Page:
Tuesday, October 1, 2013


Carolyn, Jake, and I had been sharing our dreams almost as soon as we could speak. We would spend hours during the summer, our backs on a blanket in the backyard of our homes, watching the stars turn in the sky and whispering our dreams, our hopes, our prayers.  Mostly it was just the three of us and our dreams.

Carolyn's dreams of a storybook marriage were shattered by an abusive husband with a gun.  We lost track of Jake. And my dreams died silently inside my womb on a beautiful winter morning.  My despair annihilated what dreams I might have had left, turning my consciousness into a silent, dense bleakness.  I stopped dreaming, grateful for the oblivion of sleep.

I had come back to the summer house because I wanted to be alone with my grief.  I wanted to wrap myself in a shroud, suffocate my anger, and quietly fade into the background.

It was sheer bad luck that Jake was renovating his parent's house next door.  Once a shy boy who never said a word, Jake was now outspoken in his insistence that I rejoin the world. He invited himself over. He brought me dinners, and fussed until I ate.  When I finally hollered that he should leave me alone, Jake had grabbed a blanket from the couch and dragged me into the backyard, where we now lay.

"Do you ever dream anymore?"  Jake asked.

"No," I finally answered.  "I don't dream anymore."

Jake wasn't looking at me, he was looking up at the night sky.  He pointed at some distant constellation, and my eyes followed.

"Some of the stars up there died a long time ago. They're nothing but cold, dead rocks now.  But the light they once gave keeps shining, night after night. There's comfort in that, I think."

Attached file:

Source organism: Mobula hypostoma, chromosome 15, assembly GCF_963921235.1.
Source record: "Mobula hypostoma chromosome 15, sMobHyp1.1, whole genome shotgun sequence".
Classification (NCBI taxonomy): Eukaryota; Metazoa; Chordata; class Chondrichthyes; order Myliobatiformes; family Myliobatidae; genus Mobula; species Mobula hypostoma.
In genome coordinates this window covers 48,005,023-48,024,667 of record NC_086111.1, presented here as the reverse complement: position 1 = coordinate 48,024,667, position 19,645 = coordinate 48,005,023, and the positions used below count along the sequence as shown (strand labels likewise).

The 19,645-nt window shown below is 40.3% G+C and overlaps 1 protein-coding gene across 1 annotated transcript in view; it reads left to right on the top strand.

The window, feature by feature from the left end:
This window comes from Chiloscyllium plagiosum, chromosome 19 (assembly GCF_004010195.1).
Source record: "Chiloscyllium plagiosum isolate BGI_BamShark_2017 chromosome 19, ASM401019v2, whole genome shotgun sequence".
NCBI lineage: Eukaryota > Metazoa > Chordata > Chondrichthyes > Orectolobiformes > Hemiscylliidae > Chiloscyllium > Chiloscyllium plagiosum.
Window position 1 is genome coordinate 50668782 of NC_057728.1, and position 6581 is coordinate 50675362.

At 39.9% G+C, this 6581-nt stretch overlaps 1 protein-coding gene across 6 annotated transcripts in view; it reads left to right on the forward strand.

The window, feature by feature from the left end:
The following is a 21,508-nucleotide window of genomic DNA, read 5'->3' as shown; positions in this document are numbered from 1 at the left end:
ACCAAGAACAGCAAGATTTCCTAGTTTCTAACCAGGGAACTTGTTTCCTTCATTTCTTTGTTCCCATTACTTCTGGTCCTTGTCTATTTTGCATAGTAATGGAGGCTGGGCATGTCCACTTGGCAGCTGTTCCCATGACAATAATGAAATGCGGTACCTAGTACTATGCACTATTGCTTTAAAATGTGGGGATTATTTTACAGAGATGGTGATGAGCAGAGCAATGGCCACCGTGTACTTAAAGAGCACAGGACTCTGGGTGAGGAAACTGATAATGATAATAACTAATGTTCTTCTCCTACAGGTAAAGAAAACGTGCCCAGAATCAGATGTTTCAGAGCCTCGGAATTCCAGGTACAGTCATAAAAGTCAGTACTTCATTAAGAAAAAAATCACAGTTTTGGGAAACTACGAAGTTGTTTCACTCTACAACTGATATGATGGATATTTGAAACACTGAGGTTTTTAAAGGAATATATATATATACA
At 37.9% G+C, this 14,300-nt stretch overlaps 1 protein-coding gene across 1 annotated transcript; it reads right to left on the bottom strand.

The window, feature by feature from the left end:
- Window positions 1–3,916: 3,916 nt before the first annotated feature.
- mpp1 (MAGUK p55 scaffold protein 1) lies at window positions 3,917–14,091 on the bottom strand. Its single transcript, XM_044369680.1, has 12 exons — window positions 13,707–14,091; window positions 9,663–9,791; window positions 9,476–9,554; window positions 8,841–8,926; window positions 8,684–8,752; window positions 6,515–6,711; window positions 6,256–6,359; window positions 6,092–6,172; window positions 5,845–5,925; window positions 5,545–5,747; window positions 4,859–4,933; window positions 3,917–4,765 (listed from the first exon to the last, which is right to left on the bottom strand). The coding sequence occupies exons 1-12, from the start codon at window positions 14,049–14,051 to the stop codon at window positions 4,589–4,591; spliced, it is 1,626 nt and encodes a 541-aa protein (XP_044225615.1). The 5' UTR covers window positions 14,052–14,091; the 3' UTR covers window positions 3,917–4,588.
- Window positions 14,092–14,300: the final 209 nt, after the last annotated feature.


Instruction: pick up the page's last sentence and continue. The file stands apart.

"So, Lisa," Jake squeezed my hand, a lifeline in the darkness. "Maybe you should start dreaming again."

Photo courtesy of http://writeonedge.com/

I am trying some rearranging out for size, well, just because.  One of those things is making sure that I remember to link up with Write At the Merge. 


  1. Tina,
    first: I love seeing you at Write on Edge. It makes me so happy to share that space with you.

    second: this made my hopelessly romantic heart pound and squeeze. It was really wonderful. I know I say that about a lot of things you write, but this time, this piece, this dream...was very well written and touched me.

    Infertility, miscarriage domestic violence, lost dreams..and yet you give us HOPE at the end in the form of someone taking someone else's hand. I just love that.

  2. This is utterly stunning. So, so much in such a few short words. Fantastic!

  3. This is a great story, "there is comfort in that" is so reassuring!

  4. It's the height of comment laziness to say - ditto what Kir said - but I can't help it in this case. It's that hope at the end that brings us around. Nice.

  5. I agree-there is comfort in the stars!

    Gorgeous piece!

  6. I loved how you told so much in such a short time, but didn't feel the need to over explain everything. It drew me in and I didn't want it to end.

    Concrit: The only thing that bothered me (as parent who knows a lot about space thanks to my child being obsessed with it), is stars aren't "cold, dead rocks" when they die. The largest ones often go supernova and turn into blackholes, while smaller ones become neutron stars, which are still very hot. I like the imagery of the cold, dead star, but the fact it isn't true, jarred me from the story.

    Other than that one line, I can't think of a thing I'd change. My favorite line was "And my dreams died silently inside my womb on a beautiful winter morning." - because it said so much in one simple sentence.

  7. This is beautiful. There is sadness, and pain. And then, there is the glimmer of a new dream.

  8. My favorite line was the dreams shattered by the abusive husband with a gun. I caught my breath and went, Whoa! Is she dead, or wounded, or...? Very evocative.


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